By KJ Martin
I’m halfway through my year writing as a full-time author and I can honestly say I understand what Joseph Conrad meant by his quote from Heart of Darkness, “It was written I should be loyal to the nightmare of my choice.”
He was right. Writing is hard. Guess what else I’ve learned?
I absolutely love being a full-time author.
When I first started voicing my desire to take a year off in order to focus on finishing my novel, I received lots of reactions:
You are so naïve.
You know it takes years to become a writer worthy of the publishing world.
Very few writers make a living writing. It’s a shot in the dark profession.
This idea of yours is just a coping mechanism for letting yourself get burned out at work.
The older women get, the harder it will be to find a real job if you wait too long. Age discrimination is real, girlfriend!
And let’s not leave out this gut punch: Do you really want to mess with your peak earning years?
With every hesitation and tale of caution, my resolve hardened until taking a year off became an experience that I desperately wanted for myself. I was born into a family of storytellers. While it takes skill to deliver a good oral story, I’ve learned that storytellers become story writers, when they take the time to hone their craft. One cannot simply be born to write. Story writers must develop the skills to shape a story that will transcend the four walls of a family cabin and bear it worthy to travel to the four corners of the earth. So now was my time to write. Not after the twins go to college or after I retire. Right now. As my therapist once observed, “I had books in me.”
Thankfully, by the time I officially announced that I really WAS taking a year off to write, I’d already fretted about the above unknowns over several glasses of wine and in numerous lengthy therapy sessions. When I completed my time in sorrow’s kitchen custom building my own impenetrable body armor for the fearless writing fool, I had cooked up a less than rock solid response. It was simple, I would say. This is what I needed to do to write the best novel I could. I wasn’t going into this totally blind, I told myself. I had already spent eight months finishing the first draft. Wasn’t that the hardest part (insert maniacal laughter here)? I wanted to see what I could really do if I had more time.
Once my honest reply went airborne, something happened. The look in many of my friends and family members’ eyes became borderline curious, even excited. You know that look. The one we give each other when our wild friend grabs a roll of toilet paper at your sleepover and whispers that she is going to prank the neighborhood crush two doors down. So, are you coming or not?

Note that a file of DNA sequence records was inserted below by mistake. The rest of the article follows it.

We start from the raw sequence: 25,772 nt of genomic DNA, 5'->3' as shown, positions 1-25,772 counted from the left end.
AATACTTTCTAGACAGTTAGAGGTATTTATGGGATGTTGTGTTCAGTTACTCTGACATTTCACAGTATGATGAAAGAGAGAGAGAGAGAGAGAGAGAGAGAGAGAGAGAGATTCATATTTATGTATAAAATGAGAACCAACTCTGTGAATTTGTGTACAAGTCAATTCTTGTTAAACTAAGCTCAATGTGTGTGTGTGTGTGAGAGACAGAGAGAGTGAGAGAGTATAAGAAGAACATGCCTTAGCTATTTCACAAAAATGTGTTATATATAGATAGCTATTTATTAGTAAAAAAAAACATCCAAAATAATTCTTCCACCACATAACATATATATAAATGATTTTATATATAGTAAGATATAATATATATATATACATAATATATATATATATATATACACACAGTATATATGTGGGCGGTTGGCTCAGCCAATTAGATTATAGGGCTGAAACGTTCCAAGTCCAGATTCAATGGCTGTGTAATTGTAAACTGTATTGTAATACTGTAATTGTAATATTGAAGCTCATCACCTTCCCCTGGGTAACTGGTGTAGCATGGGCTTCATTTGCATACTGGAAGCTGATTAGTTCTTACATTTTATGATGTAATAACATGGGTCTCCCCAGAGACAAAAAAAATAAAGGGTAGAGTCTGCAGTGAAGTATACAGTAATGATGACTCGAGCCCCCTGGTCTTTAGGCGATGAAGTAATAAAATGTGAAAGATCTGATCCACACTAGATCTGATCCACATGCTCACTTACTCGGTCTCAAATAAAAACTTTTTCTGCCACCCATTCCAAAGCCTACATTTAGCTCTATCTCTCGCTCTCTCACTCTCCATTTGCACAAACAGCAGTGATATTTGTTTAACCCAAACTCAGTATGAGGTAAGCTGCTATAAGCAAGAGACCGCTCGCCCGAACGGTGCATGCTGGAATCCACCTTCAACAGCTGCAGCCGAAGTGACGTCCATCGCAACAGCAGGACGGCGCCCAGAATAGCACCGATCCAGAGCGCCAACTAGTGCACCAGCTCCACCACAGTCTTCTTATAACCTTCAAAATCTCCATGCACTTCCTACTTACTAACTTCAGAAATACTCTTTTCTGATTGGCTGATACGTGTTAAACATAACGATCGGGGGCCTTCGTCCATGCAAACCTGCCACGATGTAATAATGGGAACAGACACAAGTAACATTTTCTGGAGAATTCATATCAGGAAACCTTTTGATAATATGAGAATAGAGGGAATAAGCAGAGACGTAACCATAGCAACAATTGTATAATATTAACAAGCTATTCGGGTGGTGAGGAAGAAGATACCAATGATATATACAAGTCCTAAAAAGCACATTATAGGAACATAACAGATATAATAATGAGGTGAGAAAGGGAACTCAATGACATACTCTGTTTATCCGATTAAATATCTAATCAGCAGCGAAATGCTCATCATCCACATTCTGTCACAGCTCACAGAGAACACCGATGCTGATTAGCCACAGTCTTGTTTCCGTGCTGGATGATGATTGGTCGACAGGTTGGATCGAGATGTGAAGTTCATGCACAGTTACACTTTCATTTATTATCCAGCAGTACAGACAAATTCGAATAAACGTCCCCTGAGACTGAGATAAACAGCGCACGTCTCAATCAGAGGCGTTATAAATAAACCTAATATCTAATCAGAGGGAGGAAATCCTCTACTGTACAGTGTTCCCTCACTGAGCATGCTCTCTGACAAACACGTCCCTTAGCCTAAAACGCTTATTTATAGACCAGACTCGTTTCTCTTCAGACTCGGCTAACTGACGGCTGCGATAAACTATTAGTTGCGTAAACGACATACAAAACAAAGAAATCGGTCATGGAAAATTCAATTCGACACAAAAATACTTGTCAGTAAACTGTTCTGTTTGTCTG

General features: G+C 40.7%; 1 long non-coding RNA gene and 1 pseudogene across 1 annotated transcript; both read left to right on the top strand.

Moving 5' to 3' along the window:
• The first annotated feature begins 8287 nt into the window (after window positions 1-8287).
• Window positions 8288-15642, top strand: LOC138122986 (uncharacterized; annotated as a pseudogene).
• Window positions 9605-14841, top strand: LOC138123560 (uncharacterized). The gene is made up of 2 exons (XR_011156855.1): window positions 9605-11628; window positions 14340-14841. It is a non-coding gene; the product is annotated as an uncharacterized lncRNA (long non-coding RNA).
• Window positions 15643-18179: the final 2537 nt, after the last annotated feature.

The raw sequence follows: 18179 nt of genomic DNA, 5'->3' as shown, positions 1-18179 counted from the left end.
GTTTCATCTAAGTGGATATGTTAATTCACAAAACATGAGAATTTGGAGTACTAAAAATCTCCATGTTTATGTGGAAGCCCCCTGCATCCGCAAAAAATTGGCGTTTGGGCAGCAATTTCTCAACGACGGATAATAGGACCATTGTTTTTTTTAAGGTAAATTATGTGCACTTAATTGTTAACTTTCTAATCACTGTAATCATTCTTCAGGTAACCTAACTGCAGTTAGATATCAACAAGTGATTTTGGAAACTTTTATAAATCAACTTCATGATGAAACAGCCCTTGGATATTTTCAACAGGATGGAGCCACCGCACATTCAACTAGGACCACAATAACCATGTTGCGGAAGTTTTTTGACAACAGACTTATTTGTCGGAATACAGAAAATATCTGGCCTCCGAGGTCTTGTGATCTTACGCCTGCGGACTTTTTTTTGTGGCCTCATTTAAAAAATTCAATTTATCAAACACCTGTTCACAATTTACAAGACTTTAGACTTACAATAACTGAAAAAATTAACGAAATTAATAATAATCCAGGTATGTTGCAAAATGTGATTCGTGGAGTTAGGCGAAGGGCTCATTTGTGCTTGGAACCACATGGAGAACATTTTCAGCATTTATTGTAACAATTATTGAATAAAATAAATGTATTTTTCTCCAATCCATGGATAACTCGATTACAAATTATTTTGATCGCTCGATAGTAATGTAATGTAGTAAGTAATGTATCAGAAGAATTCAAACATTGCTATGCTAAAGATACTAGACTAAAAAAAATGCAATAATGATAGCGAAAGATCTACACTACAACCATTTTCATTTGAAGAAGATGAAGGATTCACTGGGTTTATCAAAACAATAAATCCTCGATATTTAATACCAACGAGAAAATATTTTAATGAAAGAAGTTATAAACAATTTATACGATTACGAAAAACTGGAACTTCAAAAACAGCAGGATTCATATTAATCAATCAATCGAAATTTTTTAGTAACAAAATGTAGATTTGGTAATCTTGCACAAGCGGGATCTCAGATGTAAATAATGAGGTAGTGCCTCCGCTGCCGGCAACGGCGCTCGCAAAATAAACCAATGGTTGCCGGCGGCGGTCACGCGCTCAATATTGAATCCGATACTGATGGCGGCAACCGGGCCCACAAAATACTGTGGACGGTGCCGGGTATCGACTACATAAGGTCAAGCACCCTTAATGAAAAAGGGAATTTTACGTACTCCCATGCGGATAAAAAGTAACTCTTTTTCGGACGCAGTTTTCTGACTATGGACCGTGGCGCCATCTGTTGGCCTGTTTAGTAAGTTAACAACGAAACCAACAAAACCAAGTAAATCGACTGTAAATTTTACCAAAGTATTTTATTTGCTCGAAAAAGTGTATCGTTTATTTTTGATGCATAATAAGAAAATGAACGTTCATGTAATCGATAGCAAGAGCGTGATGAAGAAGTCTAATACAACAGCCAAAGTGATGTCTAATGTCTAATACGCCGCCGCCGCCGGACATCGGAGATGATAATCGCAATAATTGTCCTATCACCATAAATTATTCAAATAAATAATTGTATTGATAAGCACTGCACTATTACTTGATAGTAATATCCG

Once I announced my decision, I stayed calm by following the list of next steps I had written down. I gave plenty of notice at my job. I wasn’t a penniless, young professional anymore. While money didn’t grow on trees, after a twenty-five-year career, I had some options. We sat down and came up with a family financial plan for the year that included allocating time and resources to research the book’s setting in Norway, attend a national writer’s conference, and hire a developmental editor.
To help stay mentally motivated during times of self-doubt (of which there have been many), I sought out inspiring stories of women like me who were also told they couldn’t “DO IT” – whatever IT was – like start a company, get published, earn a degree, write songs, whatever. I found an undeniable power in hearing and reading about their struggles and successes. Their stories made me feel braver, sit up taller, and work harder. They did it. I could, too.
That was then. Now, six months of writing full-time has passed. What do I have to show so far?
I spent January, aka the first month of my year to write, learning to build my author website and writing a few blog articles. I found my voice. I interviewed youth in my chosen genre’s age range and selected character influencers. I presented at several online writer’s workshops and discovered an audience hungry for information beyond hobby-writing skill development workshops. I expanded my list of fans to include all ages.
February found me digging into major second draft revisions. I initially set a goal to complete my second draft by spring break. With time to finally spend on real world-building, the depth of my plot development greatly improved which, by default, increased my workload. I soon realized how much time authors spend on character development, scene construction, and story arcs. Apparently, I had been digging in a sandbox in the middle of a desert. Whole chapters were removed and stored in another document. Scenes cut. Characters removed and added. I soon discovered I needed more structure in my approach to writing, or the book would swallow me whole.
As March came in like a lamb, I was desperately searching through recommendations for writing programs and processes. Since writing in a basic word document seems to work for me, I decided to resort to detailed chapter outlines. My writing shack walls now looked like they’ve been attacked by dozens of colorful sticky notes. I was getting invitations to go running and skiing with friends during the week, thanks to my new flexible work schedule. Since I could write from anywhere, I was also able to attend more of my twin’s activities. I met their friends. I met their friends’ parents. Before long, a new community started to form around me.